Due to the physicality of rugby, injuries to all parts of the body are common. Common injuries include joint dislocation (shoulder, ankle, fingers), fractures (scaphoid, ankle, fingers, clavicle), ligament strains, muscle tears and cartilage (meniscal) damage.
There are a number of reasons certain players may be more susceptible to injuries in rugby. This can be due to muscle imbalance, poor biomechanical movements (line out lifting, scrummaging, rucking), joint instability, muscle weakness and bad luck!
It is important when playing such a physical sport that the player is conditioned to manage the intensity of the contact and the stresses of the game. By ensuring good joint stability through rugby specific conditioning training, the body can be prepared for the contact and demand of the game, reducing the risk of injury.
In rugby the most common period for injury during training is in the pre-season. Injuries tend to differ depending on the players position. For the backs, the most common injuries are to the hamstrings, calves, hip flexor's and adductor muscles. For the forwards the most common injuries were hamstrings, lateral ankle (anterior talofibial ligament) strains, lumbar disc/nerve root injuries and shoulder dislocations (glenohumeral, acromioclavicular, sternoclavicular).
Surprisingly, one study who looked at injuries in the English Premiership has shown that running was the most common cause of injury for both forwards and backs, although the severity of these injuries was relatively low. The more severe injuries were found during skills training with lumbar disc prolapse, shoulder dislocation, hamstring tears and anterior cruciate ligament (ACL) injuries causing the most numbers of days absence.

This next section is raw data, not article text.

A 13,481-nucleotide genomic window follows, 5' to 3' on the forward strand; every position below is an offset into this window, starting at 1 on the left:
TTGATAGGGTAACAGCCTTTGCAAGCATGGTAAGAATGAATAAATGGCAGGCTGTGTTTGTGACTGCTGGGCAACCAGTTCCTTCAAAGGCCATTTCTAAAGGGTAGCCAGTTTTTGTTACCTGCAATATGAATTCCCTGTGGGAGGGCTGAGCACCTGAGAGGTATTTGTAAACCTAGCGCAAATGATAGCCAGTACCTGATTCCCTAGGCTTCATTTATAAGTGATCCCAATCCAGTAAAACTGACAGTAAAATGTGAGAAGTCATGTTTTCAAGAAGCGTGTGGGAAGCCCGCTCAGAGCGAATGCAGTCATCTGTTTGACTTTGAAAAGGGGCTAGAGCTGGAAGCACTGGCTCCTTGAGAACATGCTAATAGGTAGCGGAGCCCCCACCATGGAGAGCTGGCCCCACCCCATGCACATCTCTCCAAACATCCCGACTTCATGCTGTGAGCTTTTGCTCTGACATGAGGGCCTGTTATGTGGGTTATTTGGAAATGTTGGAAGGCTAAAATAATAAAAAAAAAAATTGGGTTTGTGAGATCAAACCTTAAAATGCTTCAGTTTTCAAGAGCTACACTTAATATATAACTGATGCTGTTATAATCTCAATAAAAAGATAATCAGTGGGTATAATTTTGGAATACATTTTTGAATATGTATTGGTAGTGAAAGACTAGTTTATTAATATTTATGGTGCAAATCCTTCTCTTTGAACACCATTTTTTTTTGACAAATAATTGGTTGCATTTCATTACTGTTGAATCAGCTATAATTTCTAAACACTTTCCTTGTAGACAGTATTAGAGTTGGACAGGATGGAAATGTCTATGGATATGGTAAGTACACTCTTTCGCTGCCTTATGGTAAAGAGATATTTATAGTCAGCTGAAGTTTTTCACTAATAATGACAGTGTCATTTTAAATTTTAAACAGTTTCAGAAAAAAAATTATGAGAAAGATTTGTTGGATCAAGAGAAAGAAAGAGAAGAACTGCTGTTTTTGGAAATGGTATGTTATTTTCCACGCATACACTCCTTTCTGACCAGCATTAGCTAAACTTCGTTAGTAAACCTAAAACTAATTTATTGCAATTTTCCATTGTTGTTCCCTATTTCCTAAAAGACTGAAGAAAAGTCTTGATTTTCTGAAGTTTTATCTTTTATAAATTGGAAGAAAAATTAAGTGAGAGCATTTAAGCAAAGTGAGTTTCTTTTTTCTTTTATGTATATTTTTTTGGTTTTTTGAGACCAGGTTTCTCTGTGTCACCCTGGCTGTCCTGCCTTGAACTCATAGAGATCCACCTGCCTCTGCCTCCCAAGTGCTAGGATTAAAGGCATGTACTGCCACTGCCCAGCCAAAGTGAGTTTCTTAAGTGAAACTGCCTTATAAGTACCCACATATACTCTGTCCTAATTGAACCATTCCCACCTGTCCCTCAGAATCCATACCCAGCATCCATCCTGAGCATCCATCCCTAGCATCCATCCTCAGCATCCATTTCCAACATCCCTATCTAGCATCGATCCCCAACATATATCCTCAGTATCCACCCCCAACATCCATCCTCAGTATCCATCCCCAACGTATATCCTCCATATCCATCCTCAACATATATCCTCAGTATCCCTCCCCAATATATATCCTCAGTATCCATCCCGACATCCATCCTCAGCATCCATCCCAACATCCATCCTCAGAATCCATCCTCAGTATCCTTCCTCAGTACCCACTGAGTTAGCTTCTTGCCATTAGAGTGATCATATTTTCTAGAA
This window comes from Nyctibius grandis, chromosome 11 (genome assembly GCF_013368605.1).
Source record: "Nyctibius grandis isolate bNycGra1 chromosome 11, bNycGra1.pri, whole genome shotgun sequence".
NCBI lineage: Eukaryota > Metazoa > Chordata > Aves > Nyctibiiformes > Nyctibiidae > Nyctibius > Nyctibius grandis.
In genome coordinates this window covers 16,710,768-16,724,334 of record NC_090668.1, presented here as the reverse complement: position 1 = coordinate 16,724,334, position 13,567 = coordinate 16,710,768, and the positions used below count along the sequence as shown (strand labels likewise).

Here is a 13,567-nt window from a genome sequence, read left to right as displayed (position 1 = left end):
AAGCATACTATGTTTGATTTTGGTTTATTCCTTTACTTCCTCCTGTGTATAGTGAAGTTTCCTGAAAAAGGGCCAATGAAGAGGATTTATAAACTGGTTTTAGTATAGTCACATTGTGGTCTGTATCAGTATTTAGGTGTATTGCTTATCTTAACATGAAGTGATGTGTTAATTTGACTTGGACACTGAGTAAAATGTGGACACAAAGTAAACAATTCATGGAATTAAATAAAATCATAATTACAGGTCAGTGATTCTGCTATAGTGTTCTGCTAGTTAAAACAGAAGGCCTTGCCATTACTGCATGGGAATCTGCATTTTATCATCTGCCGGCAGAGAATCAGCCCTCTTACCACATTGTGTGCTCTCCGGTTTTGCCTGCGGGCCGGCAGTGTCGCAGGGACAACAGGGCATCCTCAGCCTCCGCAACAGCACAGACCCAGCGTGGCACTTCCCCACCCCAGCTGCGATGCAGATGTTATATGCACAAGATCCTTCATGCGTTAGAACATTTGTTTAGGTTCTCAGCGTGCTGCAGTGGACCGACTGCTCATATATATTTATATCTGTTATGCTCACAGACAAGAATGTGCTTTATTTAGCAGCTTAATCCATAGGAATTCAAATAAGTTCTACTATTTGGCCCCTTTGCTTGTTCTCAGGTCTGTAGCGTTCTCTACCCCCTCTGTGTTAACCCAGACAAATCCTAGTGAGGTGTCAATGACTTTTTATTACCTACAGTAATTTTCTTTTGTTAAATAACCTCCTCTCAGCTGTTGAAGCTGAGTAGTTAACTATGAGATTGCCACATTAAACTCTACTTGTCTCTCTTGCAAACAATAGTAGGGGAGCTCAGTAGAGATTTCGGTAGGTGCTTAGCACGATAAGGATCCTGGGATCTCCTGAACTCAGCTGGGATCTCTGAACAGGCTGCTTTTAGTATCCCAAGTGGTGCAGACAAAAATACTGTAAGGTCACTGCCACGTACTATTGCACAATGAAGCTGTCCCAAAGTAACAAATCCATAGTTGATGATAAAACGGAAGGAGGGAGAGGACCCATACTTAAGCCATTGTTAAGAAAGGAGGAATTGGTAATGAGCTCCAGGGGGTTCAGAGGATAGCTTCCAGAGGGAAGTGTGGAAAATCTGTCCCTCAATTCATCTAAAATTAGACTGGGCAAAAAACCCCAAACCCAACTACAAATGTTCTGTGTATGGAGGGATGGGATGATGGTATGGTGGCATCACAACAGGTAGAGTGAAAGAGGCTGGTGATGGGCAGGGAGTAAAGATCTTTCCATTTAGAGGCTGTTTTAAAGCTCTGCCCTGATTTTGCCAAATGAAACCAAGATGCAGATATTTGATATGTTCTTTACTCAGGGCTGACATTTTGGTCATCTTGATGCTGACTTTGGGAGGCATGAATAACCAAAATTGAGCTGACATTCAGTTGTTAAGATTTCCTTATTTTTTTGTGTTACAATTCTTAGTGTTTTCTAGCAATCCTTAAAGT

Shoulder dislocation is very common due to the joint itself being designed more for mobility than stability. The shoulder joint gains its stability from the ligaments and rotator cuff muscles. When the rotator cuff muscles are weak and lack control, the stability of the shoulder is compromised. In rugby the forces which are put through the shoulder complex are extremely high, especially when the shoulder is in positions of reduced stability (arm out to the side in a tackle). This therefore increases the risk of dislocation to the glenohumeral joint.
Your physiotherapist will complete a thorough assessment and will then ascertain the cause of the injury. Depending on the nature of the injury, the physiotherapist will then be able to provide a course of treatment. It may initially involve a period of rest from the game in order to allow the body to heal. A combination of manual therapy, a program of stretches and strengthening exercises will also be used. The physiotherapist may also be able to provide taping to a particular joint to improve its stability and reduced the risk of further injury.
It is important for the physiotherapist to ensure that the player is fit to return to rugby after suffering an injury and you do not return to playing too soon. This is a common issue with rugby players and it is important to get professional advice from the physiotherapist with regards to returning to sport. It is important to give the injury sufficient time to repair before predisposing the tissue to extra stress.
Before returning to sport the physiotherapist can guide you through a structured rehabilitation program. This will focus on restoring muscle strength, joint stability and slowly introducing rugby specific training to ensure the injured tissue can meet the demands of the game and verifying the player as fit to return to sport.
If you would like to discuss your problem before booking an appointment please give our physiotherapy team a call, we will do our best to help.